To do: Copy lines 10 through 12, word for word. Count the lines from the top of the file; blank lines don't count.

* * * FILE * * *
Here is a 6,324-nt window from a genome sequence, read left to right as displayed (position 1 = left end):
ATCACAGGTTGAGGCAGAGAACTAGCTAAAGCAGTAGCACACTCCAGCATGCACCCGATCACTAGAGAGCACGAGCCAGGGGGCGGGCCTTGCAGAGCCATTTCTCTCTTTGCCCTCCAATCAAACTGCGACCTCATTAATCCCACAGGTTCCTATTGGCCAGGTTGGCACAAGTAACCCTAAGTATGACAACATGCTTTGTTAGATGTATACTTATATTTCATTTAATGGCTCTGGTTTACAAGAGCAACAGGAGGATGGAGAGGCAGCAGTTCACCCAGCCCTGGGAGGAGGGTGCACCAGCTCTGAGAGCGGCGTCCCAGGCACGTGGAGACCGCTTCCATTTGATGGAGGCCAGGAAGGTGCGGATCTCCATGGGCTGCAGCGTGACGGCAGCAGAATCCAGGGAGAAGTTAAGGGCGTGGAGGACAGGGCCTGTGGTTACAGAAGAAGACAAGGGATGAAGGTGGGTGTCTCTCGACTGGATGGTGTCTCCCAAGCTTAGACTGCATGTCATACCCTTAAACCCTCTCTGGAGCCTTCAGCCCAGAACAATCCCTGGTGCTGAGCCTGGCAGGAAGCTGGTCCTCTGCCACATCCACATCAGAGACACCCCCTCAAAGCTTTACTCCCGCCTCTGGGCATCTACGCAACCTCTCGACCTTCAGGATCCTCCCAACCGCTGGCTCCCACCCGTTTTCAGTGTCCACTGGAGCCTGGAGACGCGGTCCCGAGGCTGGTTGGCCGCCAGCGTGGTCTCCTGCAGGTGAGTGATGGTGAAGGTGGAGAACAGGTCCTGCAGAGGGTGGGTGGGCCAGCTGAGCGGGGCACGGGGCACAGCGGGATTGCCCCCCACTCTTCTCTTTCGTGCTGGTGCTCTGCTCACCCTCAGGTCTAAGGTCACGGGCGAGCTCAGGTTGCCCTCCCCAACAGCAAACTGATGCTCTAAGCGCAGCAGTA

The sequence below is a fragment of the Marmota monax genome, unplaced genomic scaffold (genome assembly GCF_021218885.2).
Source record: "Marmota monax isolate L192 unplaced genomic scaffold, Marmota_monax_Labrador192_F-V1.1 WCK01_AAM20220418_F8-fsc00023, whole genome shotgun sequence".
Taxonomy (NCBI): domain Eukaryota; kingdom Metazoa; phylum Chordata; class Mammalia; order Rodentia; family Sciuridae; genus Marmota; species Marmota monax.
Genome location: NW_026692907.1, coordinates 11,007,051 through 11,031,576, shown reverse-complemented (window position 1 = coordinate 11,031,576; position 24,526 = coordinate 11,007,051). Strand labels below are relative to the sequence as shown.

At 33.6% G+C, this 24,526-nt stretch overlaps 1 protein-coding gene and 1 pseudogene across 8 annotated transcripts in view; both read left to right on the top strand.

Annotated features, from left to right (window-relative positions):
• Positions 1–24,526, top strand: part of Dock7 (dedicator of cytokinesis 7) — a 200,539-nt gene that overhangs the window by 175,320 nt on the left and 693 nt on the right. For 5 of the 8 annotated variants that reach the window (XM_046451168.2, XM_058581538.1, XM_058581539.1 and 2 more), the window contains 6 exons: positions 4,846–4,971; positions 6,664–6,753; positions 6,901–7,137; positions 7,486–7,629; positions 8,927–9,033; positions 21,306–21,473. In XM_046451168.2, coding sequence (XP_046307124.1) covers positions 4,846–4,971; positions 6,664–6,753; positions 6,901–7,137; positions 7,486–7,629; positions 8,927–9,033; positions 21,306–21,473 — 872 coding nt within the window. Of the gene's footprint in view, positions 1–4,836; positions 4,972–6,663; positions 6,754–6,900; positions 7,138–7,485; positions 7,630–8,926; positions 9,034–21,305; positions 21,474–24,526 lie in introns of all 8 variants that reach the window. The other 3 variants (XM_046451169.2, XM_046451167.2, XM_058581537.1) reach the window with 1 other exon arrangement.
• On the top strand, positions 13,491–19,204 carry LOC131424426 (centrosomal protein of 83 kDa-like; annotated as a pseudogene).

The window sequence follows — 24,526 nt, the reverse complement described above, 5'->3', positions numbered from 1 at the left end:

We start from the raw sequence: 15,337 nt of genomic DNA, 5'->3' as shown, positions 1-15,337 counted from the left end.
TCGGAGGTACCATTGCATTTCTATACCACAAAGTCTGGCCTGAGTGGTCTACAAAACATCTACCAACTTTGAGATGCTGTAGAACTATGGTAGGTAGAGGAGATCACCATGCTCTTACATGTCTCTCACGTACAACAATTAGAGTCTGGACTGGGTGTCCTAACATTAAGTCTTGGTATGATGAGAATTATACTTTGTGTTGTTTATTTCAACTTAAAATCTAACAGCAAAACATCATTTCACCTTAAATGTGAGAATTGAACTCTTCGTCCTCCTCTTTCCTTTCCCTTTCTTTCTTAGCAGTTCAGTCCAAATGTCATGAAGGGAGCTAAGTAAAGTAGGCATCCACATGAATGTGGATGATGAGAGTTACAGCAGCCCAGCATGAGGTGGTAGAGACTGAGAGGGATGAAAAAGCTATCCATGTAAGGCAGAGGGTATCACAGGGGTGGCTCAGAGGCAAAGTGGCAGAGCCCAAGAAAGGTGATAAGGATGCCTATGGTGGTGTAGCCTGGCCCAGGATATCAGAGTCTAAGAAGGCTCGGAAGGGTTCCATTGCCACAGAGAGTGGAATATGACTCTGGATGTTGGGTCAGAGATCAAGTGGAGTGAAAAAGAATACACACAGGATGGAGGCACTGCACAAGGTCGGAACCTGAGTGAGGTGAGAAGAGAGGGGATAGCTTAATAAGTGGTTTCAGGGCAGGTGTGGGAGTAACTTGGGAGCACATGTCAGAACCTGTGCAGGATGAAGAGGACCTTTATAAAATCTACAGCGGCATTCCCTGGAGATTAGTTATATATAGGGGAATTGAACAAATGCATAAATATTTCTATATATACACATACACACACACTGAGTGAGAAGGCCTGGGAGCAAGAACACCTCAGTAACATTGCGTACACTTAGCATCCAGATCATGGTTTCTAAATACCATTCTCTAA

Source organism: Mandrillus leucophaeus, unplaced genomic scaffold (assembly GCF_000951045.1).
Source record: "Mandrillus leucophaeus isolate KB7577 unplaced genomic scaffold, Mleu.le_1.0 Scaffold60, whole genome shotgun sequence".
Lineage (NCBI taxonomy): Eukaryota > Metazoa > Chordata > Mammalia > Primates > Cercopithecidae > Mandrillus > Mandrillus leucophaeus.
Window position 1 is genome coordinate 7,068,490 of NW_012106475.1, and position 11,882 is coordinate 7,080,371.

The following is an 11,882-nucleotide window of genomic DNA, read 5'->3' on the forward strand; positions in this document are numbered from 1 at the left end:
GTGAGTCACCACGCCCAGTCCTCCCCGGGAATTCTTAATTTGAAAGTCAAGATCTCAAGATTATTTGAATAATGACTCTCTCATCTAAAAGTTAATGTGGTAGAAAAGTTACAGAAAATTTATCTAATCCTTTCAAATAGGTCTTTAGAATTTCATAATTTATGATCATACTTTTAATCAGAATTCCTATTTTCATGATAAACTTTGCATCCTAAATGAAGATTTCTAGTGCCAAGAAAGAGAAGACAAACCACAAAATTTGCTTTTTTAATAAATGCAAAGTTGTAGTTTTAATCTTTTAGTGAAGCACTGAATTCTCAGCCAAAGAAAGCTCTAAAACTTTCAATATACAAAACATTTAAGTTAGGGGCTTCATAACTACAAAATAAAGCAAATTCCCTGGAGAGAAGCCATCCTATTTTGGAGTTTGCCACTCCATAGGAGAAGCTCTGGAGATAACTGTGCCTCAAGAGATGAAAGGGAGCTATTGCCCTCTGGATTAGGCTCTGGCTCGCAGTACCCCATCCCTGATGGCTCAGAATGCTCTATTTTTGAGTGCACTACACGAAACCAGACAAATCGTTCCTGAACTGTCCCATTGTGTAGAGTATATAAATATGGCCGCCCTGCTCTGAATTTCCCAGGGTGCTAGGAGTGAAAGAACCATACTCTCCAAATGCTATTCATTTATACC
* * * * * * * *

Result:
• On the top strand, positions 13,491–19,204 carry LOC131424426 (centrosomal protein of 83 kDa-like; annotated as a pseudogene).

The window sequence follows — 24,526 nt, the reverse complement described above, 5'->3', positions numbered from 1 at the left end:

We start from the raw sequence: 15,337 nt of genomic DNA, 5'->3' as shown, positions 1-15,337 counted from the left end.